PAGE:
Singing Christmas carols to the homebound is actually something my own church youth group did when I was a kid. It was a yearly thing. We’d spend one night right before Christmas making the rounds, visiting different homes and assisted living facilities with our rusty-voiced Christmas cheer. Occasionally the person to whom we were caroling, although frail, would be able to make it to the door and join along in the singing. Sometimes, if it was too cold, they’d stand behind the window and peer out at us, our faces barely lit by the glow of the small candles we held in our hands. We never actually went in anyone’s house, however. It would have been too crowded, too much of an imposition.
One year, however, our pastor took us to sing at the home of Bob Snow, an elderly member who was in the final stages of cancer. And by “final” I mean the last few days. He was bedridden, already on a respirator or oxygen or some other apparatus to aid his breathing. An unused bedpan or two were stacked up on his nightstand. There was no other way to sing to Bob than by standing in his bed room. By his bed. Where he was dying. And so we all traipsed in there, well past the front porch, through the family room, and encircled his bed. The only lights in the room were provided by our candles.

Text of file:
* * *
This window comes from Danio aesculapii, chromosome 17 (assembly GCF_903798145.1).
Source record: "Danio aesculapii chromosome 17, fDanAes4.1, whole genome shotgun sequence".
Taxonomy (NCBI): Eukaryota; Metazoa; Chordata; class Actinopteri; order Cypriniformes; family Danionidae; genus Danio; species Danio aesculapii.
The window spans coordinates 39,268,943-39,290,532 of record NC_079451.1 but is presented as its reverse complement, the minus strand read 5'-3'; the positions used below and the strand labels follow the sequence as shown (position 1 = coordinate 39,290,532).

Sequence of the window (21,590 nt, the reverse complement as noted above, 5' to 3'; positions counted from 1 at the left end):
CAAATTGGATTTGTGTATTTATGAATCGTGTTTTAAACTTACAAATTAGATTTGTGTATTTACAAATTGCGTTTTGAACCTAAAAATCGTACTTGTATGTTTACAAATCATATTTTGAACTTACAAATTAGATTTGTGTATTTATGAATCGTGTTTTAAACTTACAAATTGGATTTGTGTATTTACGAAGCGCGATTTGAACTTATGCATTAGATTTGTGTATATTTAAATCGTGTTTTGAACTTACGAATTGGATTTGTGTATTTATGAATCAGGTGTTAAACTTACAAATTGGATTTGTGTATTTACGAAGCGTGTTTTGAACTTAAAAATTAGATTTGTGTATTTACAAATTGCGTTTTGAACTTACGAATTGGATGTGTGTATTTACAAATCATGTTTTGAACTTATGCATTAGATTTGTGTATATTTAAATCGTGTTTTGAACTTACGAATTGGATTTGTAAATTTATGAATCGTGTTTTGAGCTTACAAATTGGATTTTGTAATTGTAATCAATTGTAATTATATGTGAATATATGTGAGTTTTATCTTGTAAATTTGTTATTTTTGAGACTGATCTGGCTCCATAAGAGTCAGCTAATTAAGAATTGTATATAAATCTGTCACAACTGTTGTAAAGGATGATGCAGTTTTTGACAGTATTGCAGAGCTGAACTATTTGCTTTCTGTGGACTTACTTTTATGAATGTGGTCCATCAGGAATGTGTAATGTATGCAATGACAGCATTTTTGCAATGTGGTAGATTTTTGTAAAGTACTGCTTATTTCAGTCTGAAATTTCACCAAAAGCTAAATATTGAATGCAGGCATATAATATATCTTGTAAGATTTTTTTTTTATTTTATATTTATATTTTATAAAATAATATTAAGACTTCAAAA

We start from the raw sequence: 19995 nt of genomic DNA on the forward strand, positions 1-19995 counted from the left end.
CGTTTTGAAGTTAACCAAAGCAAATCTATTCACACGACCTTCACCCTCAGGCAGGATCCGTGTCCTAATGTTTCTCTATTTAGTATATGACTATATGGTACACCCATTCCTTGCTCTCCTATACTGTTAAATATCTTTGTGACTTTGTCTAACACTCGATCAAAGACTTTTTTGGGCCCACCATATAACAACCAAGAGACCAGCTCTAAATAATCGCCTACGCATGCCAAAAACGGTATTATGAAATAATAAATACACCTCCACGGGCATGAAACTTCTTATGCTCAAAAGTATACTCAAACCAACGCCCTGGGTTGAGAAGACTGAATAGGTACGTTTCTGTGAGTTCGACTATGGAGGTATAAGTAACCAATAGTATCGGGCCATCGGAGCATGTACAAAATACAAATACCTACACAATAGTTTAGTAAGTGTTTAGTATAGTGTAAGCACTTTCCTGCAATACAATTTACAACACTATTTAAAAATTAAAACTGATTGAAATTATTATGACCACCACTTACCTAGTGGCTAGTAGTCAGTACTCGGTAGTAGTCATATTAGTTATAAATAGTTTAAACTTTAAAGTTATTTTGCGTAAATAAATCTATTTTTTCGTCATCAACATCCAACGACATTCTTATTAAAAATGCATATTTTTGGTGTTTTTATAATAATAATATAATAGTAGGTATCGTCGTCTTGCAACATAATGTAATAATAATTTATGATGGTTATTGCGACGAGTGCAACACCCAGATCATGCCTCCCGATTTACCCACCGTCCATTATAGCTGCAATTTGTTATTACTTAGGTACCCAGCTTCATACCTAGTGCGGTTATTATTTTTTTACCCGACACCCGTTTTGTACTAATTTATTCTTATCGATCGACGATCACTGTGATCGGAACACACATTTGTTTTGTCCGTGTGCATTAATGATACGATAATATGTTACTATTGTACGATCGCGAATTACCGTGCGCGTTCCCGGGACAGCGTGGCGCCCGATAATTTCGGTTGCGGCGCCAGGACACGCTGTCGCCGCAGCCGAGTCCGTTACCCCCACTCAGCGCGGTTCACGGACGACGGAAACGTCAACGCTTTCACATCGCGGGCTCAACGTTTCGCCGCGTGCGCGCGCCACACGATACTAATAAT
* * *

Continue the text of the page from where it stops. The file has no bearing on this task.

The last we’d seen Mr. Snow in church was months before, and he looked much different now. He was wan and skeleton-like. His weak face, which was as white as his name, was already sunken in from the toll of the disease, and the whole scene made me, a middle-schooler, feel downright uncomfortable. I was barely at ease in my own skin in those days, and I didn’t know how to look at his. I remember elbowing my way back from the front row. “Why did his wife bring us in here?” I thought. “Surely he could have heard us from outside.” And there, in that room, as the breathing apparatus gurgled and hissed, we sang Christmas carols at death. We lifted up our candles, whose glimmer now reflected off the wet cheeks of his family members, and sang these happy songs—these songs of good news about someone’s birth—to some who was obviously dying.